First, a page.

Check out this video featuring Montreal stripper Suntory as he was painted up, greased up and strung up. The body paint by MUA Jessica Renahan used a blend of petroleum jelly, acrylic, oil paint and charcoal, creating an amazing obsidian/metallic sheen. Couple that with Benjamin's usual creativity, dedication and talent and you get some wicked results.
Armed with a Canon 5D Mark II, After Effects, CS5, Color Finesse, Sapphire and Final Cut, director Francois Ferracci turns out a striking short film that looks at the direction of social media and digital content. There are quite a few messages that you can take away from "Lost Memories" but the one that hits home for me is how it reflects our future current state of social interaction and how we can so easily get caught up in sharing our moments that we forget to actually experience them.
Cosplay photography has been gaining momentum in the professional portrait photographer's market recently and with the abundance of superhero comic movies being released it's no wonder why. Meet Adam Jay, a photographer who specializes in Superhero photography. He takes cosplay enthusiasts and transforms them from their everyday aliases to the superhero or villain that is lurking underneath. In this behind the scenes video he shoots cosplayer, Jenn Croft, as the iconic video game heroine, Lara Croft.
Be fair warned, this video contains SPOILERS for anyone who hasn't seen season 2 of Game of Thrones yet. Ok, the warning is out of the way. This video, while lacking any commentary, gives an awesome insight into the CGI effects used in this visually stunning show. The group who did this, Pixomondo, actually won a Creative Arts Emmy for outstanding special effects for this season. Check it out! (I just wish it was in HD)
We've seen behind the scenes videos of how projection mapping can be used artistically and commercially. Tobias Bjorkgren takes on a slightly different angle and applies the concept to his latest fashion shoot. The use of projection allows him to stand his models in front of varying scenes without having to leave the studio. To see the final images, check out his...
Arizona State University's mascot, 'Sparky', and its football team, the Arizona Sun Devils, have lit up several stadiums over the years with it's blazing and rock-driven intro video, but after seven seasons it looks like poor Sparky is in need of an update. The people over at True Story Films have taken over the task of sprucing the Sun Devil up for its new remake of its traditional stadium intro video.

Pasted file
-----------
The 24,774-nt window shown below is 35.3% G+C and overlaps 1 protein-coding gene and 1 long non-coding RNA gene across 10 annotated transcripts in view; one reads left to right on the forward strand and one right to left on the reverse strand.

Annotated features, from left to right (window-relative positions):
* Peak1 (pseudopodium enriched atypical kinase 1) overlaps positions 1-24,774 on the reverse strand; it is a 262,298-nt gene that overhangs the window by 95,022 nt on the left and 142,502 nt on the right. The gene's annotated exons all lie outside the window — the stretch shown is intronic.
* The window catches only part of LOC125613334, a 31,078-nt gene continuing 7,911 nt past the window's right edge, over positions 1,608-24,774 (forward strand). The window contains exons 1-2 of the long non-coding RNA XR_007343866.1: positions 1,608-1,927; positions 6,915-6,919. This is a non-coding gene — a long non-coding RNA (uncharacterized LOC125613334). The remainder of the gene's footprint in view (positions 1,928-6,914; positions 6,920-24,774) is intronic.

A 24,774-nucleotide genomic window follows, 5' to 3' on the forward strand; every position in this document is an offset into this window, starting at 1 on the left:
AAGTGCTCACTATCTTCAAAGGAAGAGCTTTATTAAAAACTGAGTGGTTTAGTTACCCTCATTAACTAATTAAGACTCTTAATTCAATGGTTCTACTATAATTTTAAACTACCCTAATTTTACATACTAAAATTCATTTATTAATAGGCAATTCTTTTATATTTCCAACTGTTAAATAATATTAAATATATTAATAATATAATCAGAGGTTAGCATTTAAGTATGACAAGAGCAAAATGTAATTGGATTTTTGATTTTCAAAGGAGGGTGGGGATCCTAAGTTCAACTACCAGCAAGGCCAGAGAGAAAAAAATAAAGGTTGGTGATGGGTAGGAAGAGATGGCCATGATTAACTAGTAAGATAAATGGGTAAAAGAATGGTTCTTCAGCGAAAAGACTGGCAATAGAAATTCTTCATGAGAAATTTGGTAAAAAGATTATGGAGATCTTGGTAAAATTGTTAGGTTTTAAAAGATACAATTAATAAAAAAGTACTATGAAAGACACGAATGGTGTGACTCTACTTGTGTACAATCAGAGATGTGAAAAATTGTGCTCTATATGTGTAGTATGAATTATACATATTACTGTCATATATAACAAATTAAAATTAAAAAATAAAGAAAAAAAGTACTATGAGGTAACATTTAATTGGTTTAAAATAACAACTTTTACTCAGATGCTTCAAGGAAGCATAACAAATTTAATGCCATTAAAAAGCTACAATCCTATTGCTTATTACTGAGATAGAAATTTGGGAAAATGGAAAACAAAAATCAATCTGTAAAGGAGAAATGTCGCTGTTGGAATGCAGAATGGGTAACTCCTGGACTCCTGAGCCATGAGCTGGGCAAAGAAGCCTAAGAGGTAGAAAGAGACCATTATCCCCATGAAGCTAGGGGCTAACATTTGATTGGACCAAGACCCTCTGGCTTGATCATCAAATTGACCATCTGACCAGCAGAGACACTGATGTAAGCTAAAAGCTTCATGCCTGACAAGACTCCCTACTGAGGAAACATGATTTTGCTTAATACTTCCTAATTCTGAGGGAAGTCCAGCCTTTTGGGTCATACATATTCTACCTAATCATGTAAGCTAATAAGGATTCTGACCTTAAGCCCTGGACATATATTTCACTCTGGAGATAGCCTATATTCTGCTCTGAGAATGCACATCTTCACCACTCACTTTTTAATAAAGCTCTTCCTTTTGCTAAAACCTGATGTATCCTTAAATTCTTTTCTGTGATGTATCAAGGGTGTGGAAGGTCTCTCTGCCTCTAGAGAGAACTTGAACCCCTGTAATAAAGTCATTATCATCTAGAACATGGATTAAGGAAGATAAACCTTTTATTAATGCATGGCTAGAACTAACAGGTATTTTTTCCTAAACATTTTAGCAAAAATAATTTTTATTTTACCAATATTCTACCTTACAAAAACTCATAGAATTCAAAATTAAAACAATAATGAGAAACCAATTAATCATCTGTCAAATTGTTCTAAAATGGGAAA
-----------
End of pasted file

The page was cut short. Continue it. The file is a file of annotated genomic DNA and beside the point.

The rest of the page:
Now available on Netflix, "Shooting Robert King" goes behind the scenes of what it was like to be a documentary war photographer. You always hear and see images from the war but NEVER about what it's like to be thrown into it as a documentary photographer. At just 24, American photojournalist Robert King began his 15 year journey to follow his passion. Originally he set out to win a Pulitzer prize, but in the end found himself with a life changing experience.
In this clip of an alternate take of the swordfight where Indi shoots the villian, we see the scene being choreographed in a compeltely different way than what went on to make the final film. Ironically enough, this scene is easily one of the most iconic segments from that series. This brings to mind all sorts of speculative questions; What was the original scene written to be? Why was it changed? Why was this version cut? Did Han Indi really shoot first?
This past week I have been bombarded with this poppy, silly and downright hilarious song. My co-workers play it nonstop, my two daughters won't stop singing along to it and the other night while at a local bar a group of very happy drunk people attempted to dance the signature pony-style dance. If you haven't seen South Korea's PSY's quirky 'Gangnam Style', then you must be living under an interweb rock.
Independent video producer Bard Canning spent 4 weeks trying to improve the footage of Curiosity's landing released by NASA last month, and the result is insanely amazing. He used thousands of tracking points in a technique called motion-flow interpolation, and added sound effects to make it look and sound even more realistic. The original video was made out of 297 frames, and Canning's version looks like a real video with thousands of frames. Check out his result, and also a side by side comparison. NASA - watch and learn.
Joey L, who is widely known for his both compelling photos of quickly-vanishing lifestyles and visually engaging advertising work, recently put together a very informative BTS post on his blog which goes into detail about his lighting setups and approach to working with female models. Joey admits that while he does not regularly work with female models,
Tom Bol utilizes some extra tall light stands and generous amounts of sand bagging to get some studio strobes up on a wall with some rock climbers. Check out this behind the scenes video to see how easy it is to use studio strobes in an elevated situation like climbing.
A while ago we posted the video Dream Music Part 2, which has since blown up and become a huge hit online. Marc Donahue, one of the co-creators along with Sean Michael Williams, shot me a link to their behind the scenes reel, which shows timelapses of timelapses, using various setups with their Dynamic Perception Dolly kit.